Driving innovational technology to improve people’s lives

Driving innovational technology to improve people’s lives

Andreas Wieland, CEO, Hamilton Bonaduz AG, discusses the leading manufacturer’s global activities in medical, bio-pharma, biotech, food industry and environmental technologies


Hamilton Bonaduz AG has been one of Switzerland’s leading medical technology manufacturers for more than 60 years. It is specialized in the development, manufacturing and customization of precision measurement devices, automated liquid handling workstations and sample management systems. Can you give a brief overview of the group?

Hamilton’s vision is to drive innovation to improve people‘s lives. We are active in four main areas. The first one is in the medical field, where we manufacture ventilators for intensive care stations. The second one is robotics for automation in the pharmaceutical and biotech industry. For example, we do a lot of DNA analysis as well as virus and antibody testing. The third area is sensors. Our sensors are used to measure pH, oxygen levels or carbon dioxide (CO2), for instance, and they are used a lot in the pharma industry by vaccine manufacturers. As an illustration, our new CO2 sensor has been widely used by vaccination companies in the context of the COVID-19 pandemic. The fourth area where we operate is sample management and storage: we propose fully automated storage possibilities that go as far down as -80° or 150°.


Today, the company employs thousands of people and it is growing. On a global level, it is the largest automated liquid handling company in the world. Can you give me a couple of key facts and figures about Hamilton to understand the extent of its global activities?

Hamilton has been operating for more than 60 years and today counts over 3,000 employees—including 1,300 in Switzerland where we have a very big production site in Bonaduz. About one third of our employees are university graduates who are looking to work around innovation, research and development (R&D), production and marketing. Our sales are over $1 billion however, as we are a family company, we don’t disclose our figures.


Hamilton is one of the global leaders in the production of respiratory ventilation devices. Can you tell us how Hamilton has contributed during these difficult times of COVID-19 and how you have been able to respond to the massive global demand for your products?

As our vision is to help people, it was of utmost importance to us to always sell our products and ventilators to places where they were most urgently needed during this crisis. Many countries wanted to buy a lot of instruments just to store them to be ready in case the crisis hit them, but we had to prioritize countries like Italy, for example, where the needs were so immediate and huge. Our approach was that any instrument leaving our facilities should be landing at a hospital bed no more than one day later in order to treat a patient. We had many calls from health ministers abroad, asking for our instruments. We did our best to place our ventilators where they were most needed and most at use in very short time.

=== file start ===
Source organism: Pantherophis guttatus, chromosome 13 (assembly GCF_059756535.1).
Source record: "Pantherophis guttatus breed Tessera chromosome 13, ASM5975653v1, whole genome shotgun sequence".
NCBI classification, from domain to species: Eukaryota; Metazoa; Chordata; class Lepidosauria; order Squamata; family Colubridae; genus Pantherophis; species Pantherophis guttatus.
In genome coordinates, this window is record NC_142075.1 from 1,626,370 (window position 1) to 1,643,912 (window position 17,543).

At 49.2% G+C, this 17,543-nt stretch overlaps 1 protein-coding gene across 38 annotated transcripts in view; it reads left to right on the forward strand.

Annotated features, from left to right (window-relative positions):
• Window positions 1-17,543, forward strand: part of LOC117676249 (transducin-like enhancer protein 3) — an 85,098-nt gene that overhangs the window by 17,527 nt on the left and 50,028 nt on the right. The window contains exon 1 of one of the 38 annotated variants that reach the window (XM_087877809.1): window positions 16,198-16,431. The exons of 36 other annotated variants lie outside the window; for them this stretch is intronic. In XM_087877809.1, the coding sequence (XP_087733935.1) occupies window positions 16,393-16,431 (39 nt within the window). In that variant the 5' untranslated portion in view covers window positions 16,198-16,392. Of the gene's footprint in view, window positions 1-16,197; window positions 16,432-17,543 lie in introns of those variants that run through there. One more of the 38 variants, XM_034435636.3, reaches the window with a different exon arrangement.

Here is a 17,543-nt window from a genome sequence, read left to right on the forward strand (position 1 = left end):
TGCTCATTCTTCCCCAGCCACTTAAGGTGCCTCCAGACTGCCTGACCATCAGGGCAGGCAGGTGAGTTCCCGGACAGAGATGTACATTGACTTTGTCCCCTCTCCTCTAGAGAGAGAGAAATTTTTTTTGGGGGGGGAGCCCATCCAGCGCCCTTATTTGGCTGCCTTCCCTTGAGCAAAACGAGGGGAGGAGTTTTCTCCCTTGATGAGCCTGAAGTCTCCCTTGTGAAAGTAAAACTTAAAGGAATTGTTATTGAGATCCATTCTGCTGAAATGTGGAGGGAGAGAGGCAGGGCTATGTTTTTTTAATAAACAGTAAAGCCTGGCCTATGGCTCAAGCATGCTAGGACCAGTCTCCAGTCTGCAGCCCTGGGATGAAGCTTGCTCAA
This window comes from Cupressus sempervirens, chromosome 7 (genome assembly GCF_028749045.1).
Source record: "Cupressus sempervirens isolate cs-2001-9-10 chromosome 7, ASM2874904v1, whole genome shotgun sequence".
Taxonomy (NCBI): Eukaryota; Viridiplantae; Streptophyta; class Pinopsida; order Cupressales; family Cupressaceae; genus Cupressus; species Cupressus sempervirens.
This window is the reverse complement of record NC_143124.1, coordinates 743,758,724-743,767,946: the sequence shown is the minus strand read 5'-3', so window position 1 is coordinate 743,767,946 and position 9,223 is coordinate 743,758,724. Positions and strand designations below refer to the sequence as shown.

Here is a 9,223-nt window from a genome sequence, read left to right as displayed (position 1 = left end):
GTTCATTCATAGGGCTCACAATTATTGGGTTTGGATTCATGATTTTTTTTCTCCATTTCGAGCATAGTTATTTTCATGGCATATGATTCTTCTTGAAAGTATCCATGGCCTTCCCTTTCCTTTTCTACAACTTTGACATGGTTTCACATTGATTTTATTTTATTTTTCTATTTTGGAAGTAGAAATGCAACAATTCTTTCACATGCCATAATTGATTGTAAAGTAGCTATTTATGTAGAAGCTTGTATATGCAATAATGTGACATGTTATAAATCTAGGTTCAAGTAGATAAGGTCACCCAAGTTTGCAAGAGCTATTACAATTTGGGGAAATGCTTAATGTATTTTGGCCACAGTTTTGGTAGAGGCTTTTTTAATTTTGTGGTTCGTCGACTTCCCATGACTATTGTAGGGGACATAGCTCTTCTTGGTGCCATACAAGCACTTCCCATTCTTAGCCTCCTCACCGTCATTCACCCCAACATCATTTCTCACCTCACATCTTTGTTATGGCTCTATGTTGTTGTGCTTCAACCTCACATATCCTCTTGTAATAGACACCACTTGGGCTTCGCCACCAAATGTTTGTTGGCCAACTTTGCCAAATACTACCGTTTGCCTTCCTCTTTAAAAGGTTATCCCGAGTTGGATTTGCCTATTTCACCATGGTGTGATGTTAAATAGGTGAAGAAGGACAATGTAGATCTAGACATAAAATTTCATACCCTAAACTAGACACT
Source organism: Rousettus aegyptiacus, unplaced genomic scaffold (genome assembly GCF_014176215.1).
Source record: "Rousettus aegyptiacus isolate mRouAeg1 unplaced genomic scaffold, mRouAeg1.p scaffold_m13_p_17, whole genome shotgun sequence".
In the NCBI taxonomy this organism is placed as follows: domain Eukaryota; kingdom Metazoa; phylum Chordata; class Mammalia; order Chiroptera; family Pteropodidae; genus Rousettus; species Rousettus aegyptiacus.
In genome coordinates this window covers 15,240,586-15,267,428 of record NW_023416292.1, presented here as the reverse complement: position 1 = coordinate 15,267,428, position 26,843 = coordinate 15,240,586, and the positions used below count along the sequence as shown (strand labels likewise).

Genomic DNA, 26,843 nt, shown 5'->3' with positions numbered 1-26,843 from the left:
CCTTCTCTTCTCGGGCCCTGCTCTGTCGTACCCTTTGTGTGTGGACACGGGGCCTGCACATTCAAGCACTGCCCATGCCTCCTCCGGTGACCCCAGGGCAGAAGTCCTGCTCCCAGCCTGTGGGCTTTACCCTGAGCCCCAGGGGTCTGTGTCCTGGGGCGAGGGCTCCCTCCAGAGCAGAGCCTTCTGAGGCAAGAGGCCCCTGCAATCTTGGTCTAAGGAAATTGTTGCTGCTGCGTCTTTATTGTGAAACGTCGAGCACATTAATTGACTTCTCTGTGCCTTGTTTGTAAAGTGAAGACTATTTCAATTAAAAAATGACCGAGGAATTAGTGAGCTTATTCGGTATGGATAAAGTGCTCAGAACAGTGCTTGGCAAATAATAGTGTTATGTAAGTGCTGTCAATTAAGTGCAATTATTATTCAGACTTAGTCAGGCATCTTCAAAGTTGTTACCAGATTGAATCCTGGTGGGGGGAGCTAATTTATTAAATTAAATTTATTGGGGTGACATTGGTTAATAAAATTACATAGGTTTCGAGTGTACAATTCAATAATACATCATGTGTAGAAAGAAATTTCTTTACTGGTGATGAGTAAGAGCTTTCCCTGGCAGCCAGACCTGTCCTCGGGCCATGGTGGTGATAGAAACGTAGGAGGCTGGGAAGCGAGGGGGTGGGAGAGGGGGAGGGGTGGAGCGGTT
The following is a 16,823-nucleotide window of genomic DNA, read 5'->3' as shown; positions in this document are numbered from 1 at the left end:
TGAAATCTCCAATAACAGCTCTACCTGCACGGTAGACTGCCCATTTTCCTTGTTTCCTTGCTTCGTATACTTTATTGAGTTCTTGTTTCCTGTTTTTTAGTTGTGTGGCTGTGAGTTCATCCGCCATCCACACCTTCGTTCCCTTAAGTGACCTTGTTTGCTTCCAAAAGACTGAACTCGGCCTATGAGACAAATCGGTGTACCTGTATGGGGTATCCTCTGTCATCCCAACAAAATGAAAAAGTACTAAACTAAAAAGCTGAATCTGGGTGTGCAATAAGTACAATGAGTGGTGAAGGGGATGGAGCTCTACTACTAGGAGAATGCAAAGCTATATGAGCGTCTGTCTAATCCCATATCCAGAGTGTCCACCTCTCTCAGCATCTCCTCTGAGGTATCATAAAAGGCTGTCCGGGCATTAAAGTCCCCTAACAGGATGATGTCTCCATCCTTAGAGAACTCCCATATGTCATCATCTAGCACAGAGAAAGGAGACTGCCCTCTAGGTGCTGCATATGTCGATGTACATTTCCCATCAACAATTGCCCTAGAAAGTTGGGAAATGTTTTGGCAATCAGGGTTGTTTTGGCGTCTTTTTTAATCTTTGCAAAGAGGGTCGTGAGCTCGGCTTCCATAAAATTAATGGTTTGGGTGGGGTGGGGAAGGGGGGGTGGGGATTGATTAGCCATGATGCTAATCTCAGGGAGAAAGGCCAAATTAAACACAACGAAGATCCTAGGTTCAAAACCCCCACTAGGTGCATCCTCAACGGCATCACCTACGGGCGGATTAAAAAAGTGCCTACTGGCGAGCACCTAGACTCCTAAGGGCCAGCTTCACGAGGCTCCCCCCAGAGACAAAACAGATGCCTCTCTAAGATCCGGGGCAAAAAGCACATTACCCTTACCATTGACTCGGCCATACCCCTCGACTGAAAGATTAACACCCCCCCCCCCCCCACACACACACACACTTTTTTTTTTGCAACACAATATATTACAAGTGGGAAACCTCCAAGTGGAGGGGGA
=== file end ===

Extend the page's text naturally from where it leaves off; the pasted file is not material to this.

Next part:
Our testing instruments have also played an important role during the pandemic outbreak. Testing is indeed essential to know whether or not a patient has been infected and whether or not they need to be quarantined. Hamilton could deliver enough of its testing instruments and put them at disposal for coronavirus tests.

During this pandemic we have multiplied our ventilator production by about four times. That was not easy: the whole supply chain had to be geared up and we had products all over the place. This crisis has made us realize how globalized the world is and how globalized we are. Our ministers in Bern have been very helpful and supportive, they have been in constant contact and made calls to countries like India and Sri Lanka to make sure we had everything we needed to produce our ventilators. It was really good teamwork. The major thing was that we had a good network so that we could arrange numerous things—other companies may not have had the same chance.


From a business standpoint, what has been the implication of the crisis on your activities?

We have expanded our sales significantly, especially in the medical business. During the first five months of 2020 we achieved the same sales volume as for the entire year of 2019. Our financials, sales and profits have skyrocketed! As a result of this sudden business activity increase, we have had to hire a lot of people. This was not easy as, due to COVID-19 distancing measures, we couldn’t interview them face to face, we couldn’t properly train them and it was difficult to thoroughly integrate them into the company. That has been one of the big challenges we’ve had to solve during this period.


Hamilton has been a pioneer in the medtech industry, from the development of the lead-shielded syringe by Clark Hamilton in the 1940s to the first automated screening of blood for AIDS and hepatitis. Can you tell us what is in your innovation pipeline today, which other technologies or types of research are you investing in and where you expect to see the most disruption in the medtech field in the future?